3 March 2014

Wet enlightenment


The Enlighten Festival was wet and so quieter than previous years. We'd gone in to hear Charles Bradley and his Extraordinaires. He's a mature soul singer from Brooklyn and one-time James Brown cover. Sounds good. The rain was very light as we arrived to find lighted candles fronting the High Court as the Fire Garden. Lovely and also warm. Then on to the outside stage beside the Portrait Gallery. It was closed and then an announcement that the band was moving to Uncle Ben's Electric Garden, a space behind Questacon and the social centre of Enlighten. It was a sensible move to concentrate the limited audience. Shame about the weather. But the rain held off well enough and there was a string of bands to entertain. Lolo Lovita were a Romani quartet playing music of the Balkans. Crystal Barreca and her band are well known locals, many out of the Jazz School. Sunshine Brothers are a reggae flavoured band out of Perth. Their line on the night was "We give you the lust, Charles Bradley gives you the love". Then a walk to the National Library to get some respite from the rain. Dirk and co were playing there, presumably as As Famous as the Moon, so some standards for a change. A quick visit to Questacon for some cutesy science. Interesting to see audio frequencies visible over a tube exuding small fires along its length. And a plasma ball that was both intriguing an beautiful. Then return to the stage and Cam and mates, Brass Knuckle Blues Band, were playing. They are well established and playing really well these days. Then Charles the man. The was a real stage show, nicely structured into two parts, a gee-up from the pianist at the mic, a V-shaped stage presentation with bass-guitar-guitar to the right and trumpet-tenor-keys to the lift, drums riser at center back and Charles himself front and centre. All soulful love for Australia and everyone with instrumental show-opener, songs neatly merging and a show-ending instrumental segment. This was an hour of richly toned music from the two guitars and keys in rhythm section and the two horns for hits and really neat drums and bass. Very sharp and well played, even if the music itself is just a few chords with fairly obvious themes. My ears twitched to a song towards the end that suggested politics, about it being so hard to get on in America, but I'm not sure his answer escaped American dream mythology. And another theme on tolerance that was also presented from an American God-aware worldview. But, then, we are all the products of our upbringing. I'm sure many Americans find us strangely secular. So, despite the light flittering of rain, this was a night of considerable pleasure and plenty of music. Nice.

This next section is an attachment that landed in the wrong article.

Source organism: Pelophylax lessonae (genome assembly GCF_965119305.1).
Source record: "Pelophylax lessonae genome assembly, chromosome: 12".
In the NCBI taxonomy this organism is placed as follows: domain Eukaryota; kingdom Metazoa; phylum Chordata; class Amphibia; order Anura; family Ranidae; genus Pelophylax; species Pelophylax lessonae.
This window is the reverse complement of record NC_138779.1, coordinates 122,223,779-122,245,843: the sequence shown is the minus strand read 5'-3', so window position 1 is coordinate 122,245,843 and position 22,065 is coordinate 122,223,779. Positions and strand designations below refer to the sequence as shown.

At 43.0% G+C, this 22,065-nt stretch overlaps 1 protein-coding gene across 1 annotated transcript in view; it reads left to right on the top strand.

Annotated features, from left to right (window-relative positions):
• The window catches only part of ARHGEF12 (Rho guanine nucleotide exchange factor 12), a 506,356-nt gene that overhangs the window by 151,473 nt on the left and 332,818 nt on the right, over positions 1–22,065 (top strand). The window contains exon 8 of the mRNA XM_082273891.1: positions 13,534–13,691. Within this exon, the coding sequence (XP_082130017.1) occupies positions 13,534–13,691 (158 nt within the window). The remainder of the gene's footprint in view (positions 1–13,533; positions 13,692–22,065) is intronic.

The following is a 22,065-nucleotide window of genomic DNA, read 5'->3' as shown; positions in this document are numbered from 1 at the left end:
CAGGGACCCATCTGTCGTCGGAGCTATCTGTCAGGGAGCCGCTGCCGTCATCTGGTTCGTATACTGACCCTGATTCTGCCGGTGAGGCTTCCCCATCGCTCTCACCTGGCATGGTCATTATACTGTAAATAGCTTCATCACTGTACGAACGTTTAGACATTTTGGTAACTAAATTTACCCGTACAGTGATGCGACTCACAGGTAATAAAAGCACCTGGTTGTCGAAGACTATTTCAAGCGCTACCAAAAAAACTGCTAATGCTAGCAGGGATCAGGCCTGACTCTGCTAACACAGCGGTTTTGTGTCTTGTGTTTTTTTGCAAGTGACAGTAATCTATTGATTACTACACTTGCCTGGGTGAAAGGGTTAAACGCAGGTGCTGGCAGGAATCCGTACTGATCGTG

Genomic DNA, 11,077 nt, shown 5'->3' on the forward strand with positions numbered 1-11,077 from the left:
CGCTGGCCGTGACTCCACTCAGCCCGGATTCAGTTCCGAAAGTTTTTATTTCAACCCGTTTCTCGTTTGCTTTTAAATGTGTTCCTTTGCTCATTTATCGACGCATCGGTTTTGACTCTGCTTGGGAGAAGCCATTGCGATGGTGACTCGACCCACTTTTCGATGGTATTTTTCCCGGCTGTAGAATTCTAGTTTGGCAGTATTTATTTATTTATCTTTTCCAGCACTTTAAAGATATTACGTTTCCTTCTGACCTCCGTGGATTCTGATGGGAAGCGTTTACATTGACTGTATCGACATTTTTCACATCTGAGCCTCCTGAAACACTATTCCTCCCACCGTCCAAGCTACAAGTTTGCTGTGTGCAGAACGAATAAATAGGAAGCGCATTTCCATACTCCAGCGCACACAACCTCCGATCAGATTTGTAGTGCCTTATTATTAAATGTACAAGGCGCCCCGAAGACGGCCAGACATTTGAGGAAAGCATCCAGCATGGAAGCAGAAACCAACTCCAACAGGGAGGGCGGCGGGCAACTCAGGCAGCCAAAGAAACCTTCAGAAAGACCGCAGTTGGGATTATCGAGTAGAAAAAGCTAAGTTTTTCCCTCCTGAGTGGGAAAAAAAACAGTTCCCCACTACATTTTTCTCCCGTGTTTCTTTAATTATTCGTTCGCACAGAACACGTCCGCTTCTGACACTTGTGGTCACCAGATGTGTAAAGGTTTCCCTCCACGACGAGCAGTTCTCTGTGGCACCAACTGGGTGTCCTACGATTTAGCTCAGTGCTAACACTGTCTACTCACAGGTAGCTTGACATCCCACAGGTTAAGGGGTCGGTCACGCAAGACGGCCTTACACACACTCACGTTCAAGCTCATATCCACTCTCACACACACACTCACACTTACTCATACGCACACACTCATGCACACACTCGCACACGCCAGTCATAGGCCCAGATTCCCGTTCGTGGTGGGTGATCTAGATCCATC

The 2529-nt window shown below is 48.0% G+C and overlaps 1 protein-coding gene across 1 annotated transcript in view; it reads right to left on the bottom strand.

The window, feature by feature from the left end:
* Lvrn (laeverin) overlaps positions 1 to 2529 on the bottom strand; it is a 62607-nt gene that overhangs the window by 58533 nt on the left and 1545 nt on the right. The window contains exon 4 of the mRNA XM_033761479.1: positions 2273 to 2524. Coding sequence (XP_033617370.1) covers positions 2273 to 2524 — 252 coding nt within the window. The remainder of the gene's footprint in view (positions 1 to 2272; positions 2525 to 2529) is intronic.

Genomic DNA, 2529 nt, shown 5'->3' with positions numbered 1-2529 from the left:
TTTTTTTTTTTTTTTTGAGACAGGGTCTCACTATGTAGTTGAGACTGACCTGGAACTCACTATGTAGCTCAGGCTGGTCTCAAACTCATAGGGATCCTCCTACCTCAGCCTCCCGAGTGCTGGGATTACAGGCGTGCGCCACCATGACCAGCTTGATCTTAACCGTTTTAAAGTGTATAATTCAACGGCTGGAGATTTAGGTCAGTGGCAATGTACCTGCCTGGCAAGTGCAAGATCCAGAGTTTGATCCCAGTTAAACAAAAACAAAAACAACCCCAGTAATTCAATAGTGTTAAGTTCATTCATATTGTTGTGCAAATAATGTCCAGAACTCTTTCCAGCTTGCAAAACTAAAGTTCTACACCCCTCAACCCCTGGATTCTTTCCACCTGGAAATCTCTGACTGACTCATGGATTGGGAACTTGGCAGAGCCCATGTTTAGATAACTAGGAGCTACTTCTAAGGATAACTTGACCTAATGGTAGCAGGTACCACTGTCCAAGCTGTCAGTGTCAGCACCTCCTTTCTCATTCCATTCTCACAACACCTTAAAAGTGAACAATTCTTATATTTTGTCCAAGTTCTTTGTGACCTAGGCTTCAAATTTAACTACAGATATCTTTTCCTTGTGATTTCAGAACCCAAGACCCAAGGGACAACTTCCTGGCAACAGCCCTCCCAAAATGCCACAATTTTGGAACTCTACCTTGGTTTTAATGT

No comments: